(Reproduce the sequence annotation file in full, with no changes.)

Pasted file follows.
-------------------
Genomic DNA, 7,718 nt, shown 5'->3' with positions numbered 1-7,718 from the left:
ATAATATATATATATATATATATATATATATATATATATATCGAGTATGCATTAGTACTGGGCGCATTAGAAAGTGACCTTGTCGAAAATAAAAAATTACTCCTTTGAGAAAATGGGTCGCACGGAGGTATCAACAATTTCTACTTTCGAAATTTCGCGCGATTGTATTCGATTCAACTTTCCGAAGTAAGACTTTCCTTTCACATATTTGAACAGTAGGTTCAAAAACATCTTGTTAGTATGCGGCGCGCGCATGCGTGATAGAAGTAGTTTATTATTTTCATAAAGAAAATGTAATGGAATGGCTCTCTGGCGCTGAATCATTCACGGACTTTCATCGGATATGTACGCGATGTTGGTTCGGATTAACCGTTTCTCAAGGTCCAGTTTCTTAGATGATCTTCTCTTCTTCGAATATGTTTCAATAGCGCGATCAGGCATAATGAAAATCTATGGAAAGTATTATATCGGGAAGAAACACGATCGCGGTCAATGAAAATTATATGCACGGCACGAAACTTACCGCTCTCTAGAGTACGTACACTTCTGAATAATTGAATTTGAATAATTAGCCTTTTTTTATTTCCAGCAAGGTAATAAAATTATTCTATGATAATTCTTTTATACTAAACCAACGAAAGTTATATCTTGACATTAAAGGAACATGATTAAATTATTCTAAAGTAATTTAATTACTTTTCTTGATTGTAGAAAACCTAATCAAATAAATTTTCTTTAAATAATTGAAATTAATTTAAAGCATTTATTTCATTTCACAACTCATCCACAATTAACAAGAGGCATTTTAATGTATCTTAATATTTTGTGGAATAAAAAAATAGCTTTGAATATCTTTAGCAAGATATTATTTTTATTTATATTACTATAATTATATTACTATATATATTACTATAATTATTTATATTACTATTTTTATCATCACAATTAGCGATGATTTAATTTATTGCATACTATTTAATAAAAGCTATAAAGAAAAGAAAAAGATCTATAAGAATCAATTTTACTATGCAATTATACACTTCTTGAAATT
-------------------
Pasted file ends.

Genomic DNA, 7,718 nt, shown 5'->3' with positions numbered 1-7,718 from the left:
ATAATATATATATATATATATATATATATATATATATATATCGAGTATGCATTAGTACTGGGCGCATTAGAAAGTGACCTTGTCGAAAATAAAAAATTACTCCTTTGAGAAAATGGGTCGCACGGAGGTATCAACAATTTCTACTTTCGAAATTTCGCGCGATTGTATTCGATTCAACTTTCCGAAGTAAGACTTTCCTTTCACATATTTGAACAGTAGGTTCAAAAACATCTTGTTAGTATGCGGCGCGCGCATGCGTGATAGAAGTAGTTTATTATTTTCATAAAGAAAATGTAATGGAATGGCTCTCTGGCGCTGAATCATTCACGGACTTTCATCGGATATGTACGCGATGTTGGTTCGGATTAACCGTTTCTCAAGGTCCAGTTTCTTAGATGATCTTCTCTTCTTCGAATATGTTTCAATAGCGCGATCAGGCATAATGAAAATCTATGGAAAGTATTATATCGGGAAGAAACACGATCGCGGTCAATGAAAATTATATGCACGGCACGAAACTTACCGCTCTCTAGAGTACGTACACTTCTGAATAATTGAATTTGAATAATTAGCCTTTTTTTATTTCCAGCAAGGTAATAAAATTATTCTATGATAATTCTTTTATACTAAACCAACGAAAGTTATATCTTGACATTAAAGGAACATGATTAAATTATTCTAAAGTAATTTAATTACTTTTCTTGATTGTAGAAAACCTAATCAAATAAATTTTCTTTAAATAATTGAAATTAATTTAAAGCATTTATTTCATTTCACAACTCATCCACAATTAACAAGAGGCATTTTAATGTATCTTAATATTTTGTGGAATAAAAAAATAGCTTTGAATATCTTTAGCAAGATATTATTTTTATTTATATTACTATAATTATATTACTATATATATTACTATAATTATTTATATTACTATTTTTATCATCACAATTAGCGATGATTTAATTTATTGCATACTATTTAATAAAAGCTATAAAGAAAAGAAAAAGATCTATAAGAATCAATTTTACTATGCAATTATACACTTCTTGAAATT